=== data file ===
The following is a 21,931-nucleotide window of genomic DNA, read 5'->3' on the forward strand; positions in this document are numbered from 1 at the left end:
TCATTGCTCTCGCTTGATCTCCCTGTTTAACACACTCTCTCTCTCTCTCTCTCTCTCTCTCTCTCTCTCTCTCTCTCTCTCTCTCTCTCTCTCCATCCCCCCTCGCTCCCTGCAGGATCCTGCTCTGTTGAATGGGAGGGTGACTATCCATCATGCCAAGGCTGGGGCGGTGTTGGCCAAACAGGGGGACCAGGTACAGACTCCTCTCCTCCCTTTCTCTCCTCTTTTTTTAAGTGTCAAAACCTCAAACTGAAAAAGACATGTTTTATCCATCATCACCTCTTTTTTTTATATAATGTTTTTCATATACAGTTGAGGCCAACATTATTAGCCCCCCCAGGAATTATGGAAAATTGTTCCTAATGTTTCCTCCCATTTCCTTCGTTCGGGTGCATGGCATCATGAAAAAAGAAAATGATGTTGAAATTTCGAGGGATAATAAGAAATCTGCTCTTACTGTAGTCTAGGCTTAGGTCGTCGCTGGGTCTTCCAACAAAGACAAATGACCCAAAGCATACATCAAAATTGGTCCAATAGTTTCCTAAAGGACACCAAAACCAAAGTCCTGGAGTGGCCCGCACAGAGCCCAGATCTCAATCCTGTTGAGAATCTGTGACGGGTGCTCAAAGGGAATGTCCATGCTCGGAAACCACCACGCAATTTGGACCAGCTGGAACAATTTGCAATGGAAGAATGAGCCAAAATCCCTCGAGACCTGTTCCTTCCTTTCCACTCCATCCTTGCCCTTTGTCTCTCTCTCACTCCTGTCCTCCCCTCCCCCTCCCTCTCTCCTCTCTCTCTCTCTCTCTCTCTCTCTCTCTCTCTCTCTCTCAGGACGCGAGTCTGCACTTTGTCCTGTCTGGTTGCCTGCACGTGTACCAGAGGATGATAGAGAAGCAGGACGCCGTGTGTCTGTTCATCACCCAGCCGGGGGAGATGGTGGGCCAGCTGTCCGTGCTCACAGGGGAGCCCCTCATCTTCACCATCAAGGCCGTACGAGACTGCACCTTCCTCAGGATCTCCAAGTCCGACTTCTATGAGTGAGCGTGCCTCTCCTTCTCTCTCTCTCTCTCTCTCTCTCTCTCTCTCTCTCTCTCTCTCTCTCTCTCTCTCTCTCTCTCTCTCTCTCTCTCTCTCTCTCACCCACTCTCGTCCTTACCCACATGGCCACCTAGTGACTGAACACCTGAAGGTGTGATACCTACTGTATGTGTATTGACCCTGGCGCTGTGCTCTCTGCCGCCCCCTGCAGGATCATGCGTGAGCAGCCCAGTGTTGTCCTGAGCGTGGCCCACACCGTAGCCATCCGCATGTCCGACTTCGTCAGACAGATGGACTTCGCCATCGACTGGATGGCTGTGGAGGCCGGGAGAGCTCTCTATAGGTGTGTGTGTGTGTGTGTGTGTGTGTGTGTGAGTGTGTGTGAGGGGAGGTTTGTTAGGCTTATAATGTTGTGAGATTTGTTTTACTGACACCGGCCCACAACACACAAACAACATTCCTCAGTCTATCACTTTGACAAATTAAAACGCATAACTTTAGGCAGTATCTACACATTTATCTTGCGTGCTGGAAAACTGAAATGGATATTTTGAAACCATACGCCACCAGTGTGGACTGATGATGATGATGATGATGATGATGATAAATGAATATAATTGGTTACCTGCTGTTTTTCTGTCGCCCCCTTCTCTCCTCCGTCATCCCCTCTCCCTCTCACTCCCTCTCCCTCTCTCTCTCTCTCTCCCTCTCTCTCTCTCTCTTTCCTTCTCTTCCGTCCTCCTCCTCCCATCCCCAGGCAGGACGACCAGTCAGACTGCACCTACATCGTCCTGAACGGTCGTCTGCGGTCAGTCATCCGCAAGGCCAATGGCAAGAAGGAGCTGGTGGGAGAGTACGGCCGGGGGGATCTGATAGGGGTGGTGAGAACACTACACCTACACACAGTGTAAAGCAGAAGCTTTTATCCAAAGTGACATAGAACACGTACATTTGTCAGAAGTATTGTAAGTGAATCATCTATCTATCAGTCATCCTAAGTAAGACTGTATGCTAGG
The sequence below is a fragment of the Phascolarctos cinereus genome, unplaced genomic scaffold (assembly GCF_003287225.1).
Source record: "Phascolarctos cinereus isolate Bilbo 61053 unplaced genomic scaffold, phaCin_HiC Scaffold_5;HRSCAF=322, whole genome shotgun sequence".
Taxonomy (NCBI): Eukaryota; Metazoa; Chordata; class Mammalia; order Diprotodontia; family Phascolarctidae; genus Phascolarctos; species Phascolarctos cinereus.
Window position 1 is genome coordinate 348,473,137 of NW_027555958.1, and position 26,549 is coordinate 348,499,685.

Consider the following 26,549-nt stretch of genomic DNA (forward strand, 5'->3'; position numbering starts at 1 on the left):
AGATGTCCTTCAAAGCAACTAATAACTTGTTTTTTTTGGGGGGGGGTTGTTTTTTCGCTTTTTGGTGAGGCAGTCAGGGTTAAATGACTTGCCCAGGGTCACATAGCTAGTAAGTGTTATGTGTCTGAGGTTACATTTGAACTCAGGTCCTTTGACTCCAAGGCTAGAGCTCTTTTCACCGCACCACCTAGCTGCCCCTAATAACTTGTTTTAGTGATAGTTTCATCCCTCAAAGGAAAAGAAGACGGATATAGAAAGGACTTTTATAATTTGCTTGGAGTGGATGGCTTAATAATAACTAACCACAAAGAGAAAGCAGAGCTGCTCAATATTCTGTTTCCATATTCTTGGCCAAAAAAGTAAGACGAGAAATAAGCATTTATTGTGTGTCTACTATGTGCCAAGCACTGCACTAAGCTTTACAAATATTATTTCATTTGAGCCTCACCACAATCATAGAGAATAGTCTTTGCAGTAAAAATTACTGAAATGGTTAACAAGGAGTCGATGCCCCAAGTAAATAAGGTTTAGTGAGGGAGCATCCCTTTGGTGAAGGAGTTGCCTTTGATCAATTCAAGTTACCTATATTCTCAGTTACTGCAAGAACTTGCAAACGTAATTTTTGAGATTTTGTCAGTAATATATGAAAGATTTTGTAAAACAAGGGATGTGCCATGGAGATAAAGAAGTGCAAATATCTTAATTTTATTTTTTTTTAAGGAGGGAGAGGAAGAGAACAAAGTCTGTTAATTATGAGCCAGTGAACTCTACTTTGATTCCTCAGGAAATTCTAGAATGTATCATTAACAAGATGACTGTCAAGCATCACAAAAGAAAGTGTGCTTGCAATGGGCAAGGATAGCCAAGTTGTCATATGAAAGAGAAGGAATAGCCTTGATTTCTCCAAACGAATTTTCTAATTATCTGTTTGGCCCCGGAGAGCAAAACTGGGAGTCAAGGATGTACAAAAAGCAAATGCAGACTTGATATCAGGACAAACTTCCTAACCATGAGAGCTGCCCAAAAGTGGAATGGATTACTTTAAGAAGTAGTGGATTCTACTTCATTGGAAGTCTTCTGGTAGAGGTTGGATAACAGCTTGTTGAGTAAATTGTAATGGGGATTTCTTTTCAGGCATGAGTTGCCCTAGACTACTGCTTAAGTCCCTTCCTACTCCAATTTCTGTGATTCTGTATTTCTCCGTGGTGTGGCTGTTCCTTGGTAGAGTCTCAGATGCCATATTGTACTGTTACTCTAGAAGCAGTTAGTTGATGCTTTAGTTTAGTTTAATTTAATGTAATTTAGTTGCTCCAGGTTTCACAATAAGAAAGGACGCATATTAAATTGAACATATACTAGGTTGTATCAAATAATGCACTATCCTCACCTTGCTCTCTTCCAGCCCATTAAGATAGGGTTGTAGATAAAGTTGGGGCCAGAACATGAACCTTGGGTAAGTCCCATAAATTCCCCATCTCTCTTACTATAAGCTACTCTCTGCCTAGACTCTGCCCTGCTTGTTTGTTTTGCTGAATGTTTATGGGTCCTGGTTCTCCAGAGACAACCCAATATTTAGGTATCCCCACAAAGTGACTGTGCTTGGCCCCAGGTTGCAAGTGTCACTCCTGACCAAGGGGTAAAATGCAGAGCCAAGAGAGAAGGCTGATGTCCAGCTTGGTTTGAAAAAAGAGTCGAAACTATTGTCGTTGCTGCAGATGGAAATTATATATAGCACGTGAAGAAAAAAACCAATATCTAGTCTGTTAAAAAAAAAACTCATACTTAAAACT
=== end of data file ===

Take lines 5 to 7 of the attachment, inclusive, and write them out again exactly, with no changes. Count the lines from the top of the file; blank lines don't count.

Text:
Taxonomy (NCBI): Eukaryota; Metazoa; Chordata; class Mammalia; order Diprotodontia; family Phascolarctidae; genus Phascolarctos; species Phascolarctos cinereus.
Window position 1 is genome coordinate 348,473,137 of NW_027555958.1, and position 26,549 is coordinate 348,499,685.

Consider the following 26,549-nt stretch of genomic DNA (forward strand, 5'->3'; position numbering starts at 1 on the left):